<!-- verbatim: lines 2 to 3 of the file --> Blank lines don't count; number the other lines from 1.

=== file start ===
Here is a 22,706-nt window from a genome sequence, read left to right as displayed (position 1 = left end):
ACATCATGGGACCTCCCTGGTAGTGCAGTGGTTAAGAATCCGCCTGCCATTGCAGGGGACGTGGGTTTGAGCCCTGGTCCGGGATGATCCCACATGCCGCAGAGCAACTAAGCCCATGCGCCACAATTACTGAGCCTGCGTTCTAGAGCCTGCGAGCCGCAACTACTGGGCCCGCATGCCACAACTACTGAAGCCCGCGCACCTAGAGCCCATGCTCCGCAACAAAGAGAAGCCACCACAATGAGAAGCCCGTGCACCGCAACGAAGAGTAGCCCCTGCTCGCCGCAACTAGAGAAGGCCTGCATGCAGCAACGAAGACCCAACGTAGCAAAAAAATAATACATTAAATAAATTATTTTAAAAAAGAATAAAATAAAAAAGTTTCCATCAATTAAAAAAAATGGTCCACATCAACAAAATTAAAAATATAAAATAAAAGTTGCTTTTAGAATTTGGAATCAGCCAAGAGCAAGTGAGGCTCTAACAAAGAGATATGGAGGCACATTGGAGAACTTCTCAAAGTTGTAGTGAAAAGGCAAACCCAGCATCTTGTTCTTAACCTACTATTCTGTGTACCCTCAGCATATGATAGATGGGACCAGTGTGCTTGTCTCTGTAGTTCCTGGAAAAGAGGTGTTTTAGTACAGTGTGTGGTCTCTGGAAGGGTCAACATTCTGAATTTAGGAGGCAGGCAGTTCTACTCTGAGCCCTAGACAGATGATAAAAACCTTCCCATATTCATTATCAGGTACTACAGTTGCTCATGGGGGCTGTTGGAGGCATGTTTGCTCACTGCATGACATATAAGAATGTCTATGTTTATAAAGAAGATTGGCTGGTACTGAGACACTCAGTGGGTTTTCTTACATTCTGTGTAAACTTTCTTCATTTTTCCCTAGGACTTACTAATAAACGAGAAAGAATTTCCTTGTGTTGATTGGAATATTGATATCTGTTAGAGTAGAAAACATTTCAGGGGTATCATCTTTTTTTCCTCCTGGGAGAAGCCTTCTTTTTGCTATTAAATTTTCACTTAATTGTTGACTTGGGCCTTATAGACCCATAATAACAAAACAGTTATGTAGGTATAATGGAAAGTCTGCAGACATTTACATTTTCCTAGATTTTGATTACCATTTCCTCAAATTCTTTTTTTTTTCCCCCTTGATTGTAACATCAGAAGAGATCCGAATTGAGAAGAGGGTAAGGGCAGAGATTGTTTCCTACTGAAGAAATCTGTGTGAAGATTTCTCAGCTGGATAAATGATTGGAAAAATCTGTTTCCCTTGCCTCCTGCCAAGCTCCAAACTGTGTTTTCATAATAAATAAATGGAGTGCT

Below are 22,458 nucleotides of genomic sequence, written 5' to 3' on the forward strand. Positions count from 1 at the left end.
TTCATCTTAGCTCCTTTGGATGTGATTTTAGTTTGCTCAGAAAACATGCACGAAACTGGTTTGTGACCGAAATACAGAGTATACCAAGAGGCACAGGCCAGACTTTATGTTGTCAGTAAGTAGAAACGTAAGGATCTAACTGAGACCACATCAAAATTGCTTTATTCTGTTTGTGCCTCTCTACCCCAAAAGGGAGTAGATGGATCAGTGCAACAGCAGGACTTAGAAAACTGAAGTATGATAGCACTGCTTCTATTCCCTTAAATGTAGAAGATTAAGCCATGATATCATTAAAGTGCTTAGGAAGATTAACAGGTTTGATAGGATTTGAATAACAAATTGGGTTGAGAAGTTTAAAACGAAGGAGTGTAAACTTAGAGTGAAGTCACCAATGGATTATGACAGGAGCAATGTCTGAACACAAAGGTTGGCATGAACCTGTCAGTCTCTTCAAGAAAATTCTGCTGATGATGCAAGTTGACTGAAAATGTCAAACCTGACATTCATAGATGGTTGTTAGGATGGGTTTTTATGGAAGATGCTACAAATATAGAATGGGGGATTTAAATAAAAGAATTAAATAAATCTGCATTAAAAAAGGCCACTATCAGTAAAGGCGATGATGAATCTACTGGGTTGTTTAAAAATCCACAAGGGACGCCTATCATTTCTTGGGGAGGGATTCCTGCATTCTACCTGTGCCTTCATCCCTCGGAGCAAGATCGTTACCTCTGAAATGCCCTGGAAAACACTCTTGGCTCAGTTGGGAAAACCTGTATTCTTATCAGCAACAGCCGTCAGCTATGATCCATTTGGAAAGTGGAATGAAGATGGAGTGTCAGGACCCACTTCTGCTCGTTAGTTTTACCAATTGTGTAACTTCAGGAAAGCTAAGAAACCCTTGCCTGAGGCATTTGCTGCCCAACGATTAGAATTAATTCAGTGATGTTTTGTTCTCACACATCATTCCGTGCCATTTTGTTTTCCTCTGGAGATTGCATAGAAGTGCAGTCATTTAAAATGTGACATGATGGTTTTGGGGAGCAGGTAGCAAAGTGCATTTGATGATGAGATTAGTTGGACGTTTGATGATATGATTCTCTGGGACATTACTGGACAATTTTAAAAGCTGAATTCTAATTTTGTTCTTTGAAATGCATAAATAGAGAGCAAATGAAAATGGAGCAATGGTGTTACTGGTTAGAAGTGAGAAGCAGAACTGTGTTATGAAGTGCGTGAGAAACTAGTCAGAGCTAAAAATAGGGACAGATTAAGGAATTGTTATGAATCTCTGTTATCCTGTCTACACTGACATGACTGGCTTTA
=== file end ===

ACATCATGGGACCTCCCTGGTAGTGCAGTGGTTAAGAATCCGCCTGCCATTGCAGGGGACGTGGGTTTGAGCCCTGGTCCGGGATGATCCCACATGCCGCAGAGCAACTAAGCCCATGCGCCACAATTACTGAGCCTGCGTTCTAGAGCCTGCGAGCCGCAACTACTGGGCCCGCATGCCACAACTACTGAAGCCCGCGCACCTAGAGCCCATGCTCCGCAACAAAGAGAAGCCACCACAATGAGAAGCCCGTGCACCGCAACGAAGAGTAGCCCCTGCTCGCCGCAACTAGAGAAGGCCTGCATGCAGCAACGAAGACCCAACGTAGCAAAAAAATAATACATTAAATAAATTATTTTAAAAAAGAATAAAATAAAAAAGTTTCCATCAATTAAAAAAAATGGTCCACATCAACAAAATTAAAAATATAAAATAAAAGTTGCTTTTAGAATTTGGAATCAGCCAAGAGCAAGTGAGGCTCTAACAAAGAGATATGGAGGCACATTGGAGAACTTCTCAAAGTTGTAGTGAAAAGGCAAACCCAGCATCTTGTTCTTAACCTACTATTCTGTGTACCCTCAGCATATGATAGATGGGACCAGTGTGCTTGTCTCTGTAGTTCCTGGAAAAGAGGTGTTTTAGTACAGTGTGTGGTCTCTGGAAGGGTCAACATTCTGAATTTAGGAGGCAGGCAGTTCTACTCTGAGCCCTAGACAGATGATAAAAACCTTCCCATATTCATTATCAGGTACTACAGTTGCTCATGGGGGCTGTTGGAGGCATGTTTGCTCACTGCATGACATATAAGAATGTCTATGTTTATAAAGAAGATTGGCTGGTACTGAGACACTCAGTGGGTTTTCTTACATTCTGTGTAAACTTTCTTCATTTTTCCCTAGGACTTACTAATAAACGAGAAAGAATTTCCTTGTGTTGATTGGAATATTGATATCTGTTAGAGTAGAAAACATTTCAGGGGTATCATCTTTTTTTCCTCCTGGGAGAAGCCTTCTTTTTGCTATTAAATTTTCACTTAATTGTTGACTTGGGCCTTATAGACCCATAATAACAAAACAGTTATGTAGGTATAATGGAAAGTCTGCAGACATTTACATTTTCCTAGATTTTGATTACCATTTCCTCAAATTCTTTTTTTTTTCCCCCTTGATTGTAACATCAGAAGAGATCCGAATTGAGAAGAGGGTAAGGGCAGAGATTGTTTCCTACTGAAGAAATCTGTGTGAAGATTTCTCAGCTGGATAAATGATTGGAAAAATCTGTTTCCCTTGCCTCCTGCCAAGCTCCAAACTGTGTTTTCATAATAAATAAATGGAGTGCT

Below are 22,458 nucleotides of genomic sequence, written 5' to 3' on the forward strand. Positions count from 1 at the left end.